With the sea rising around it, New Orleans could be headed for new lows.

Credit: Falk Amelung/University of Miami

In the midst of preparing for the arrival of another intense hurricane season, the city of New Orleans is continuing to rebuild from the decimation caused by Hurricane Katrina less than a year ago. 

Urban planners in the Big Easy have their work cut out for them. But in addition to protecting the city from future storms, scientists are recommending that it be rebuilt as a sinking city. 

According to researchers at the University of Miami’s Rosenstiel School of Marine and Atmospheric Science, New Orleans is sinking—in some areas up to 20mm per year. This phenomenon, combined with the expected worldwide rise in sea levels resulting from melting glaciers, means that, over the course of 100 years, the city could fall further under sea level, with levees falling several meters below the level where they were originally built. The group says this subsiding should be kept in mind with future levee designs.

“They are happy to fix those levees, but they haven’t had time to do a new design,” said Falk Amelung, a professor of geophysics at Miami and coauthor of the study. “When they really do a new design and want to build levees that can handle a category 5 hurricane, they must take this subsiding into account.” 

In its research, published in the June 1st issue of Nature, researchers used a Canadian satellite equipped with radar technology to obtain map-images of New Orleans. The images were taken at different times from the same spot in the satellite’s orbit. Using “exploits points,” or man-made structures on the ground that strongly reflect radar, scientists were able to calculate the rate at which parts of the city are sinking.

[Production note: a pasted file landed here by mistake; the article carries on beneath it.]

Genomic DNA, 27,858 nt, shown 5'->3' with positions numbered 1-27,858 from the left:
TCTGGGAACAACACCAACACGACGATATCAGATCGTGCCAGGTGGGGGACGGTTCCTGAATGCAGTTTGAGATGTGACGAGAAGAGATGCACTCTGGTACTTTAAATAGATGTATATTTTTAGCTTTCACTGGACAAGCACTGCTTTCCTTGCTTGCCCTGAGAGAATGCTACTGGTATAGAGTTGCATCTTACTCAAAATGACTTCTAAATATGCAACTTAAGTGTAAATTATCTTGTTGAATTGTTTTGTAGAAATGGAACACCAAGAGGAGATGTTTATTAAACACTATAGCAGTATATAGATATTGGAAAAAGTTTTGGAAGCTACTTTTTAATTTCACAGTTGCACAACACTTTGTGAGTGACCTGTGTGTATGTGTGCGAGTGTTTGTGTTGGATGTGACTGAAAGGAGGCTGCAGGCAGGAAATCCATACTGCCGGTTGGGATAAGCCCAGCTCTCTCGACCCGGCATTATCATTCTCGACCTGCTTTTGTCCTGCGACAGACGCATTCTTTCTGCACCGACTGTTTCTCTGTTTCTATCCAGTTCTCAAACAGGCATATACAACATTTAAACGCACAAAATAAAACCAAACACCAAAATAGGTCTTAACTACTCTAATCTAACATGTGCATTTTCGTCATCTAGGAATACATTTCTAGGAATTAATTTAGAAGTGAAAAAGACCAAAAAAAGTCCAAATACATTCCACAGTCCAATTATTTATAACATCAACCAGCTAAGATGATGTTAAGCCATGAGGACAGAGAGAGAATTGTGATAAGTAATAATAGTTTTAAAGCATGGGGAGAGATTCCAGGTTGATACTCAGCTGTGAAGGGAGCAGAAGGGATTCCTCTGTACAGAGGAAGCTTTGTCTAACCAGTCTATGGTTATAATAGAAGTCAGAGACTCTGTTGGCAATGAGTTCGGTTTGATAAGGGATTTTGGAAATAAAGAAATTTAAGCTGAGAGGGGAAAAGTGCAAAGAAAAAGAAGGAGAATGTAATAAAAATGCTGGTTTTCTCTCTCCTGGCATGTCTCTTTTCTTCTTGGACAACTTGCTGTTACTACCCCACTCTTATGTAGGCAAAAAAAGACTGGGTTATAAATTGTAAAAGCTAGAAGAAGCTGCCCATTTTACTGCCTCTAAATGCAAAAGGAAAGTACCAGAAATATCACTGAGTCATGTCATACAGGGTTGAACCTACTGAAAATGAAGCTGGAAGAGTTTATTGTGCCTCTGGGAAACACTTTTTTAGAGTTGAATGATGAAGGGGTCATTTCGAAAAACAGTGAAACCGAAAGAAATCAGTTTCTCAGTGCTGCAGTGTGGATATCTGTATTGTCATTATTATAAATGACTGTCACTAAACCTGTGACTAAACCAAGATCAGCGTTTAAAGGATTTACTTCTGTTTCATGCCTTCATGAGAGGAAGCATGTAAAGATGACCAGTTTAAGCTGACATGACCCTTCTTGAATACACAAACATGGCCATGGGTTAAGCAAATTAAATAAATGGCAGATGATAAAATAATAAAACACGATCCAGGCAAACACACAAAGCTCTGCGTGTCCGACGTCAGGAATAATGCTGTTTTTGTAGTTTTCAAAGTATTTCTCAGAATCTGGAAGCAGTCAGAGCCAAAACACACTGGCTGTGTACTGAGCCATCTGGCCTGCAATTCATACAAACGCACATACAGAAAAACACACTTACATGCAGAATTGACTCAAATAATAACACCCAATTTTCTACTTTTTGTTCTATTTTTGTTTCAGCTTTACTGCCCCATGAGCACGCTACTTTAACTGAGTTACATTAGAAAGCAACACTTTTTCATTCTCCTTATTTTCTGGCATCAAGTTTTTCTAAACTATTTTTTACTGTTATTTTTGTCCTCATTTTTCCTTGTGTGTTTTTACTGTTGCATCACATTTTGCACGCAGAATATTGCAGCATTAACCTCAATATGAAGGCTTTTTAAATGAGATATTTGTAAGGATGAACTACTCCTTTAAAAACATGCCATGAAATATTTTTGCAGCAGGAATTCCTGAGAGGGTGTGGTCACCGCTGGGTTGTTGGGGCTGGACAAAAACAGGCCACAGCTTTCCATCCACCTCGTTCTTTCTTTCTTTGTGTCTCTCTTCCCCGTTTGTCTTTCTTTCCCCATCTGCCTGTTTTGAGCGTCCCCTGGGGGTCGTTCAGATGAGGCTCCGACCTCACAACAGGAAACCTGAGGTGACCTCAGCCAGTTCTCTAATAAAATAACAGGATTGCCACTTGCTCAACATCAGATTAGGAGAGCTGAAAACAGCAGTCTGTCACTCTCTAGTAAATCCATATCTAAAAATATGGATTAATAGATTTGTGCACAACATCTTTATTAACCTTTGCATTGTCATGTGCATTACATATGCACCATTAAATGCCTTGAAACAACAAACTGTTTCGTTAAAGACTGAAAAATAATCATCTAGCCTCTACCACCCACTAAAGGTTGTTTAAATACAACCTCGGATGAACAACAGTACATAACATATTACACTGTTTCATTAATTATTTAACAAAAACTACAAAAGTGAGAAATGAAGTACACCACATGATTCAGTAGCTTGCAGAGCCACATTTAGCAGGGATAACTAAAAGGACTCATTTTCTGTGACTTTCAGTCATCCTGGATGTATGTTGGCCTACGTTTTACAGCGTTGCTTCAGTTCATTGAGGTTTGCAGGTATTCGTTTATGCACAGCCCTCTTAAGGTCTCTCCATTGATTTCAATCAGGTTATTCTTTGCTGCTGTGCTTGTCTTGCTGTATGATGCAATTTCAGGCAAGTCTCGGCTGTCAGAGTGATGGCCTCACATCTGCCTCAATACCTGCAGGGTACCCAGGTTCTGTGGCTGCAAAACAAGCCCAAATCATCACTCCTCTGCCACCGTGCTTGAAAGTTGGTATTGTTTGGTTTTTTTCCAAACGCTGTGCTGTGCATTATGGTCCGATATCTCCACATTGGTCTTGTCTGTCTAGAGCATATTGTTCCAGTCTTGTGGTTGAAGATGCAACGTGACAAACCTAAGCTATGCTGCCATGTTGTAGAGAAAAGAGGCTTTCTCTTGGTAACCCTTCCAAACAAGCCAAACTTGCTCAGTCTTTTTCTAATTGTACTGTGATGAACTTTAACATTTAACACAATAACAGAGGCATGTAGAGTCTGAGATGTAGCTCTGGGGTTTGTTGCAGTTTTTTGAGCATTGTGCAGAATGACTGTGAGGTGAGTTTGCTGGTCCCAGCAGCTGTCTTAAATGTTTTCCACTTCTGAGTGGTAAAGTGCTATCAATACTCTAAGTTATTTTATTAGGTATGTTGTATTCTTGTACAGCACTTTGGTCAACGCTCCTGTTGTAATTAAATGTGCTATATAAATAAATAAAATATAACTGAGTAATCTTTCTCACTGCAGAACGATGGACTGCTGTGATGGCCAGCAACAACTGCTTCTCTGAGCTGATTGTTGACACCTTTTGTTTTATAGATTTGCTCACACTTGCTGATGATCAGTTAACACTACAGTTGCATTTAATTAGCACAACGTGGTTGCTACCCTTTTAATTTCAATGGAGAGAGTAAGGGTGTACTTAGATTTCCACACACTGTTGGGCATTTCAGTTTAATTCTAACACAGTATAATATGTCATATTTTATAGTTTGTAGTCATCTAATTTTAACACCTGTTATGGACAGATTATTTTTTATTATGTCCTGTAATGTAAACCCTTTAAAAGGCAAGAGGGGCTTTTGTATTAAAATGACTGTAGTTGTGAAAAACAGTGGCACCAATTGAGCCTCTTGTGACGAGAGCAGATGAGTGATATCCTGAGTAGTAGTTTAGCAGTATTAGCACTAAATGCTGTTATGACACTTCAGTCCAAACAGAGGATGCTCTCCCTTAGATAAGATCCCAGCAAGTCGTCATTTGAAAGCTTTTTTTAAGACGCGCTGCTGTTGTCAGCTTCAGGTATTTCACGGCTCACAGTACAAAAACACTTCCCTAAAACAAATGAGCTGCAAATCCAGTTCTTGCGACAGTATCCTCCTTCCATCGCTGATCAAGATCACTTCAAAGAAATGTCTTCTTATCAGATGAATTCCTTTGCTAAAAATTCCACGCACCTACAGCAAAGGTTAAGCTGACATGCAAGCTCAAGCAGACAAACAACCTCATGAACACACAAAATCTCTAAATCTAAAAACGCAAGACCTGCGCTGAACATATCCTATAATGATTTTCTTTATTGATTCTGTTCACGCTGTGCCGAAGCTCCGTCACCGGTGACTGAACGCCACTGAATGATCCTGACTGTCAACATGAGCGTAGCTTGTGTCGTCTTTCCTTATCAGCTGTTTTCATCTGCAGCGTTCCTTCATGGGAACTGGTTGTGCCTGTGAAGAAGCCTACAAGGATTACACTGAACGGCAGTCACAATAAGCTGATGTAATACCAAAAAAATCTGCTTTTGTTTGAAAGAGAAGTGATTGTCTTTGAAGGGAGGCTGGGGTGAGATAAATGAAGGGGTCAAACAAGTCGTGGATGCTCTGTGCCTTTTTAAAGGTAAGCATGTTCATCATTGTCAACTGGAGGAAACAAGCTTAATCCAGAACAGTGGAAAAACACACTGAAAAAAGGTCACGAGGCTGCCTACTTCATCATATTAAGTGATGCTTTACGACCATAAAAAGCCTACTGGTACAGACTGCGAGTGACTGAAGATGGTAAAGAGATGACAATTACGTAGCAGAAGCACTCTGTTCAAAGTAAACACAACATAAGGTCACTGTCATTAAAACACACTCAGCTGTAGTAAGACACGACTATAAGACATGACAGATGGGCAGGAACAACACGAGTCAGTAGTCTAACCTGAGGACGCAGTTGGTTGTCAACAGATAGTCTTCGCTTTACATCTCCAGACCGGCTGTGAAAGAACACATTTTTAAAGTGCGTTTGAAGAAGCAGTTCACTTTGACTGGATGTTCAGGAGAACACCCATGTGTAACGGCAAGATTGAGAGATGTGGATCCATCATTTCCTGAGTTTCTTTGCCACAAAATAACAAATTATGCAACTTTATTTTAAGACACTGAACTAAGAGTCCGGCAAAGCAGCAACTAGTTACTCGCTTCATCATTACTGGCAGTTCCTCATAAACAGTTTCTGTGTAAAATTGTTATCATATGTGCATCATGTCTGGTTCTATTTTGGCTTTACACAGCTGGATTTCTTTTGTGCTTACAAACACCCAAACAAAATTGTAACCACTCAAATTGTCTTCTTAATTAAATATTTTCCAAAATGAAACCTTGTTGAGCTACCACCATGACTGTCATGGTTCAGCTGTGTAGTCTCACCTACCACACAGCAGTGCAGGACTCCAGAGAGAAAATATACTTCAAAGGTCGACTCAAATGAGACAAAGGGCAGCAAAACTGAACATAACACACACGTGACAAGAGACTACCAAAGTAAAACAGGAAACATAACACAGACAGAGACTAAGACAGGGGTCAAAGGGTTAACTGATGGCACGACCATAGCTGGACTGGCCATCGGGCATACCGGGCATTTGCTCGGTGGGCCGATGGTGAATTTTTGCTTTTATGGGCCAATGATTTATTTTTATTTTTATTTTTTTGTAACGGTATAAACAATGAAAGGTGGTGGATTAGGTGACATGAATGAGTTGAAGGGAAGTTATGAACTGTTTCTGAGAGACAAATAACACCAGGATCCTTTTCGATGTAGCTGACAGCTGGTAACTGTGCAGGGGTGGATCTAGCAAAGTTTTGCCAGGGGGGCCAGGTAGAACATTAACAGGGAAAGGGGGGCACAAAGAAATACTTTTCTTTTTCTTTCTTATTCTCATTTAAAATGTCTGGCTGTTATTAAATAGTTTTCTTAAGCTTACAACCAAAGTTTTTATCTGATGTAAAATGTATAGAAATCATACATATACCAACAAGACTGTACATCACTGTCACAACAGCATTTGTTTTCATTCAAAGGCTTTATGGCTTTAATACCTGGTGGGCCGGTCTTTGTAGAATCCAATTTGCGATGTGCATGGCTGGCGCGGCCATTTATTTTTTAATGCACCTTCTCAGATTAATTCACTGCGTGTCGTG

This drop may have contributed to their inability to protect New Orleans from Katrina last year.

“In the Mississippi River-Gulf Outlet Canal, where we have a high subsidence rate, the levees were completely overtopped and St. Bernard Parish was heavily flooded because of it,” said Amelung

According to the team’s estimates, some of the current levees may now stand three feet shorter than when they were built 40 years ago. By 2106, for example, they believe the ground will be nearly three feet lower on average than it is now.

“Its very important that the levees are updated frequently to account for the sinking,” said Amelung. “That means every few years: make them higher. Or from the very beginning, making a high levee that is up to the cause.”

While engineers have a tough task ahead, so do researchers, who are still in search of just what is causing the city to subside. Some believe the city is slumping into the gulf due to tectonic shifts while others point fingers at a large drainage system that is at work at the Mississippi Delta.

“[The rate of subsiding] may be a combination of both, at this point we don’t know,” said Amelung. “If it has deep roots, then it will continue to sink as we see it now, and that is bad news for New Orleans.” 

New Orleans isn’t the only city slowly crawling into the nearest body of water; Venice has been falling into the Adriatic Sea for years. City engineers devised a controversial system of gates to protect the lagoon from rising tides, said John Keahey, author of Venice Against the Sea. New Orleans’ fragile delta location makes it even more difficult to save from rising tide levels. 

“Gates will not be the solution for New Orleans, they need a whole new concept of neighborhoods and rebuilding,” said Keahey. “They have to ask if homes should be allowed to be reconstructed if they were built in swamplands below sea level.”

Originally published June 1, 2006

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